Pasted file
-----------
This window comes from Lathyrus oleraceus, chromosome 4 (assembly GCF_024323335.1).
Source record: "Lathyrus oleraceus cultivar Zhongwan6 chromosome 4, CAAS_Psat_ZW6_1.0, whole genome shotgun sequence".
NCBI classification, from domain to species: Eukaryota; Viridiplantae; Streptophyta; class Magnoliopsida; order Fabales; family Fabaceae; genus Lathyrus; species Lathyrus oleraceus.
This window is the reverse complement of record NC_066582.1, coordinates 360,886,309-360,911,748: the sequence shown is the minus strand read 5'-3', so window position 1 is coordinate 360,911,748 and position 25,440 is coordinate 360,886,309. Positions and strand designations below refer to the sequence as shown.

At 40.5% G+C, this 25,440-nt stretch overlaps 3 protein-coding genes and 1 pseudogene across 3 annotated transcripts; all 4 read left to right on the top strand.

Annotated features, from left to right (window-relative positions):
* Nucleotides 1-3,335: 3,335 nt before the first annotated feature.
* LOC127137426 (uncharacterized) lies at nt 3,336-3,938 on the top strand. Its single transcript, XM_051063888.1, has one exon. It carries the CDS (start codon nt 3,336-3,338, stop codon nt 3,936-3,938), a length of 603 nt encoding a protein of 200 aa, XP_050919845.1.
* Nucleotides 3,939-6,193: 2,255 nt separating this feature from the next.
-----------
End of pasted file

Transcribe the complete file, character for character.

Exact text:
This window comes from Lathyrus oleraceus, chromosome 4 (assembly GCF_024323335.1).
Source record: "Lathyrus oleraceus cultivar Zhongwan6 chromosome 4, CAAS_Psat_ZW6_1.0, whole genome shotgun sequence".
NCBI classification, from domain to species: Eukaryota; Viridiplantae; Streptophyta; class Magnoliopsida; order Fabales; family Fabaceae; genus Lathyrus; species Lathyrus oleraceus.
This window is the reverse complement of record NC_066582.1, coordinates 360,886,309-360,911,748: the sequence shown is the minus strand read 5'-3', so window position 1 is coordinate 360,911,748 and position 25,440 is coordinate 360,886,309. Positions and strand designations below refer to the sequence as shown.

At 40.5% G+C, this 25,440-nt stretch overlaps 3 protein-coding genes and 1 pseudogene across 3 annotated transcripts; all 4 read left to right on the top strand.

Annotated features, from left to right (window-relative positions):
* Nucleotides 1-3,335: 3,335 nt before the first annotated feature.
* LOC127137426 (uncharacterized) lies at nt 3,336-3,938 on the top strand. Its single transcript, XM_051063888.1, has one exon. It carries the CDS (start codon nt 3,336-3,338, stop codon nt 3,936-3,938), a length of 603 nt encoding a protein of 200 aa, XP_050919845.1.
* Nucleotides 3,939-6,193: 2,255 nt separating this feature from the next.